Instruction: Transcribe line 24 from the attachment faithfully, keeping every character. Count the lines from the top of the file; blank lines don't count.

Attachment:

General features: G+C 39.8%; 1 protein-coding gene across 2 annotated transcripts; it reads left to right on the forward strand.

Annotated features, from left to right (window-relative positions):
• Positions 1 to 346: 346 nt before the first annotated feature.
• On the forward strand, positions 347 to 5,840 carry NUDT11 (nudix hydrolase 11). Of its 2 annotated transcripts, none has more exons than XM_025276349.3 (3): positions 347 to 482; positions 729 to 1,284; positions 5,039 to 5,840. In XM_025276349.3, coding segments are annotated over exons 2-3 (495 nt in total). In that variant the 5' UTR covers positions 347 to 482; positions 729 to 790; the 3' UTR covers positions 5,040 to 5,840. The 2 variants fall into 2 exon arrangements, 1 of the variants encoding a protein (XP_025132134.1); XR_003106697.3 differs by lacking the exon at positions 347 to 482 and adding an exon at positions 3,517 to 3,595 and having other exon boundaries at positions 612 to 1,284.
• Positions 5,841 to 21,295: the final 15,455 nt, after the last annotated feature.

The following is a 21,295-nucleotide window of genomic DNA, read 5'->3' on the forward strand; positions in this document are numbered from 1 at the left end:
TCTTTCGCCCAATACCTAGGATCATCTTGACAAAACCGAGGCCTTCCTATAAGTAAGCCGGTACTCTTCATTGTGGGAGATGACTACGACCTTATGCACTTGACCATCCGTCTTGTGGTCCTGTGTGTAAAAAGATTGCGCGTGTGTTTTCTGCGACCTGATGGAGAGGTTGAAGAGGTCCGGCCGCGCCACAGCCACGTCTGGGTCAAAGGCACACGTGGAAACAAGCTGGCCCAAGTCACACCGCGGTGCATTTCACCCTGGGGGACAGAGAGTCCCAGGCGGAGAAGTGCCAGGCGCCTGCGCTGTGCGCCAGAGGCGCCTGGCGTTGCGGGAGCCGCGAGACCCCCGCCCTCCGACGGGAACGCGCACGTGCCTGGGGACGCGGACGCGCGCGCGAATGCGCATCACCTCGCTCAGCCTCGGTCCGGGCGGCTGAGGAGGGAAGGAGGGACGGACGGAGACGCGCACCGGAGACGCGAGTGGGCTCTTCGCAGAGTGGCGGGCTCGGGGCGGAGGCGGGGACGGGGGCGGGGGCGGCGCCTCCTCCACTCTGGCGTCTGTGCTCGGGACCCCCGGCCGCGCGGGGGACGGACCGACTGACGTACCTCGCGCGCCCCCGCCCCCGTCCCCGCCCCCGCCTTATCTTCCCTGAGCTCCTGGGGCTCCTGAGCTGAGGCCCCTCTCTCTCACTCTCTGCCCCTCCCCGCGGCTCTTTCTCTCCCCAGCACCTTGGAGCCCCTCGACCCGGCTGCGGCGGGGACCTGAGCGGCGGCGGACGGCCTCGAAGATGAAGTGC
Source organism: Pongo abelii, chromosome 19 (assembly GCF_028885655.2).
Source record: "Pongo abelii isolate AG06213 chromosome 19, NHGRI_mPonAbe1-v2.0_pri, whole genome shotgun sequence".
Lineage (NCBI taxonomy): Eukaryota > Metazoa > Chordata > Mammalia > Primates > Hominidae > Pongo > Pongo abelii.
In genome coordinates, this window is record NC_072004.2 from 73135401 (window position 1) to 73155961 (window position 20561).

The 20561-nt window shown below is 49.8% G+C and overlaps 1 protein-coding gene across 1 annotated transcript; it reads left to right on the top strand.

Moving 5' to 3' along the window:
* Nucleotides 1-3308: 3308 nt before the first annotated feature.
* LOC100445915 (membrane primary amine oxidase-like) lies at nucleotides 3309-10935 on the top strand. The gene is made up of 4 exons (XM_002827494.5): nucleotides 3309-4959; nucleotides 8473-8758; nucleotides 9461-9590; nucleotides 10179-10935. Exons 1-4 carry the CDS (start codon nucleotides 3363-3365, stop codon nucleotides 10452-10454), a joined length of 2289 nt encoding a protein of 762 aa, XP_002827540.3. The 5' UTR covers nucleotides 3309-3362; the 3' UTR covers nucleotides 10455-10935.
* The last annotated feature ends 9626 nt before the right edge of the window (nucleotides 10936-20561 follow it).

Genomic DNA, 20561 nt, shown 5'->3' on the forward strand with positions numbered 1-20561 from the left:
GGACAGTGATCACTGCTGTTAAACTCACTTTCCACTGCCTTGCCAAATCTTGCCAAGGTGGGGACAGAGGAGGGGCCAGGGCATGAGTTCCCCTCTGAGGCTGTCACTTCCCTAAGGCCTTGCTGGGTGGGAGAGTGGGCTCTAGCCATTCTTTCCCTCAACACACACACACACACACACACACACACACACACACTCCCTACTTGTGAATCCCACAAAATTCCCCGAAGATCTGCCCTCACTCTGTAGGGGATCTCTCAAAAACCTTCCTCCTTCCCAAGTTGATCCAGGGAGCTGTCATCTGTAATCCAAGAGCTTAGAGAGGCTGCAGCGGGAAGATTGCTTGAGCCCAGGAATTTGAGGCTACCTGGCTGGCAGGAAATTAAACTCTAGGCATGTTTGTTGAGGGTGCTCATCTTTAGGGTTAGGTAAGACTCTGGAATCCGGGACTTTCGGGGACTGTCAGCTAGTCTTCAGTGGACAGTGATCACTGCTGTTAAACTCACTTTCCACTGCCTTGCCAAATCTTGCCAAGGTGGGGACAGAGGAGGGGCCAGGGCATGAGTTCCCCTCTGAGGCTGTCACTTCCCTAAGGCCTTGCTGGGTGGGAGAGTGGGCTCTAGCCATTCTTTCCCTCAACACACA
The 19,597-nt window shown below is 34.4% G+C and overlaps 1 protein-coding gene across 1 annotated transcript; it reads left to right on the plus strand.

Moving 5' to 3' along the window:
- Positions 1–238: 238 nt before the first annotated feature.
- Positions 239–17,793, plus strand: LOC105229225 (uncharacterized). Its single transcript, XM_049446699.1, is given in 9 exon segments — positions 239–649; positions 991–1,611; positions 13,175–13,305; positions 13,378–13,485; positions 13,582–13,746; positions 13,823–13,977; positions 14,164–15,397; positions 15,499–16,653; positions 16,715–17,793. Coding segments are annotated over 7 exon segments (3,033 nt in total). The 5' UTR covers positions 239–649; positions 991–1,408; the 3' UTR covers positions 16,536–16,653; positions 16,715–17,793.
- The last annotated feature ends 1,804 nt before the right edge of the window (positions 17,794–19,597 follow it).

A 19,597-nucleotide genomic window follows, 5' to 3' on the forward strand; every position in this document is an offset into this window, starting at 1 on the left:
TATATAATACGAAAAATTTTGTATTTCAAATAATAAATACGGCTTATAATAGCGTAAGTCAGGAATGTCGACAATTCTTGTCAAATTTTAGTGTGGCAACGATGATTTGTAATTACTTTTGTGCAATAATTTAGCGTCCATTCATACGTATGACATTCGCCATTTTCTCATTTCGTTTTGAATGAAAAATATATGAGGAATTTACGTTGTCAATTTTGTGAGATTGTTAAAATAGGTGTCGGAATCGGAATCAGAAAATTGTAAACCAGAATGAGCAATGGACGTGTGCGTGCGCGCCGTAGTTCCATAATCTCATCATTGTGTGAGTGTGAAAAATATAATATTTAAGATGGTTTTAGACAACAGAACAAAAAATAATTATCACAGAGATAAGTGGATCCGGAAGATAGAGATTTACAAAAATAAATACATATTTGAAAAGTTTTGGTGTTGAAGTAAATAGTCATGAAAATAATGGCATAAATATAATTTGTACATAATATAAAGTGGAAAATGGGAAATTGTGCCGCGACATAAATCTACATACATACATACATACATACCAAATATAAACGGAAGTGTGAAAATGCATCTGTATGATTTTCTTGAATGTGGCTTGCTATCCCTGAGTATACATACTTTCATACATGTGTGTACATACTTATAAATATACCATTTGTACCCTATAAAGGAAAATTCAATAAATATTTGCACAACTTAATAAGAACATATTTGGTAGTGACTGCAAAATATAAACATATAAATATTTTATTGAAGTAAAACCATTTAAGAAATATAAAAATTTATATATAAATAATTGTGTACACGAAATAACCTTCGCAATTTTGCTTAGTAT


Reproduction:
A 19,597-nucleotide genomic window follows, 5' to 3' on the forward strand; every position in this document is an offset into this window, starting at 1 on the left: